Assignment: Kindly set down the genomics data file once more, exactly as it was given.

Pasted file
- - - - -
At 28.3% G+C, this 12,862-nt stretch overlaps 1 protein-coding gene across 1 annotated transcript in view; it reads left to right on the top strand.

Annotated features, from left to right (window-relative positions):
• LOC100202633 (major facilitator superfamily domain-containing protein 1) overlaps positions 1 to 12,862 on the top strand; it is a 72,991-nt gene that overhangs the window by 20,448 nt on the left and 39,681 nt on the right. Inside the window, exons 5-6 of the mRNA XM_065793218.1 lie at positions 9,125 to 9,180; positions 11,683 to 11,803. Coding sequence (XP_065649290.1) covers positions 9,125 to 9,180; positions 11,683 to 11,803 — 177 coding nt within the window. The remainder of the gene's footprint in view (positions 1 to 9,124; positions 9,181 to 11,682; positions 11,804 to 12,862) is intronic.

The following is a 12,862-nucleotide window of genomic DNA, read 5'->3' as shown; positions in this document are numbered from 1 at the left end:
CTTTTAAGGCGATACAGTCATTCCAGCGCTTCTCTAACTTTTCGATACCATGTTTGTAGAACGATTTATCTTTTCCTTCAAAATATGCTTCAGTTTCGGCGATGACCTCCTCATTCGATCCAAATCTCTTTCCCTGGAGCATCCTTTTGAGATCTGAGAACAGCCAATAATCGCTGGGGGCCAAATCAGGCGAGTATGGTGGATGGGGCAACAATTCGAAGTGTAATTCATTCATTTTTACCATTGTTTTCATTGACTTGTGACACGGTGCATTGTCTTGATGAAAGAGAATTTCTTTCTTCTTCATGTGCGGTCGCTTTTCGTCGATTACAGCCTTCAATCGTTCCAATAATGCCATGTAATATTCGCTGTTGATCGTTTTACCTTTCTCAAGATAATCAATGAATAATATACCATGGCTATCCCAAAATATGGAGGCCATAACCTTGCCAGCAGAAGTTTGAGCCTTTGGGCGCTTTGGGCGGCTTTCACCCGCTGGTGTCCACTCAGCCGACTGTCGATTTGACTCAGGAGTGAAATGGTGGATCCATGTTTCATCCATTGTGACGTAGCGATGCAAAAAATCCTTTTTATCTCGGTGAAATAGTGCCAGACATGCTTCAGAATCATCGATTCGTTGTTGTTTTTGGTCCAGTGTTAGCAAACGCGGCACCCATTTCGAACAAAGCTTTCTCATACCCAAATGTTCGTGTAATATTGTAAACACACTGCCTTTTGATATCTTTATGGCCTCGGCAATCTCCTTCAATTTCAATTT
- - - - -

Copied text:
At 28.3% G+C, this 12,862-nt stretch overlaps 1 protein-coding gene across 1 annotated transcript in view; it reads left to right on the top strand.

Annotated features, from left to right (window-relative positions):
• LOC100202633 (major facilitator superfamily domain-containing protein 1) overlaps positions 1 to 12,862 on the top strand; it is a 72,991-nt gene that overhangs the window by 20,448 nt on the left and 39,681 nt on the right. Inside the window, exons 5-6 of the mRNA XM_065793218.1 lie at positions 9,125 to 9,180; positions 11,683 to 11,803. Coding sequence (XP_065649290.1) covers positions 9,125 to 9,180; positions 11,683 to 11,803 — 177 coding nt within the window. The remainder of the gene's footprint in view (positions 1 to 9,124; positions 9,181 to 11,682; positions 11,804 to 12,862) is intronic.

The following is a 12,862-nucleotide window of genomic DNA, read 5'->3' as shown; positions in this document are numbered from 1 at the left end:
CTTTTAAGGCGATACAGTCATTCCAGCGCTTCTCTAACTTTTCGATACCATGTTTGTAGAACGATTTATCTTTTCCTTCAAAATATGCTTCAGTTTCGGCGATGACCTCCTCATTCGATCCAAATCTCTTTCCCTGGAGCATCCTTTTGAGATCTGAGAACAGCCAATAATCGCTGGGGGCCAAATCAGGCGAGTATGGTGGATGGGGCAACAATTCGAAGTGTAATTCATTCATTTTTACCATTGTTTTCATTGACTTGTGACACGGTGCATTGTCTTGATGAAAGAGAATTTCTTTCTTCTTCATGTGCGGTCGCTTTTCGTCGATTACAGCCTTCAATCGTTCCAATAATGCCATGTAATATTCGCTGTTGATCGTTTTACCTTTCTCAAGATAATCAATGAATAATATACCATGGCTATCCCAAAATATGGAGGCCATAACCTTGCCAGCAGAAGTTTGAGCCTTTGGGCGCTTTGGGCGGCTTTCACCCGCTGGTGTCCACTCAGCCGACTGTCGATTTGACTCAGGAGTGAAATGGTGGATCCATGTTTCATCCATTGTGACGTAGCGATGCAAAAAATCCTTTTTATCTCGGTGAAATAGTGCCAGACATGCTTCAGAATCATCGATTCGTTGTTGTTTTTGGTCCAGTGTTAGCAAACGCGGCACCCATTTCGAACAAAGCTTTCTCATACCCAAATGTTCGTGTAATATTGTAAACACACTGCCTTTTGATATCTTTATGGCCTCGGCAATCTCCTTCAATTTCAATTT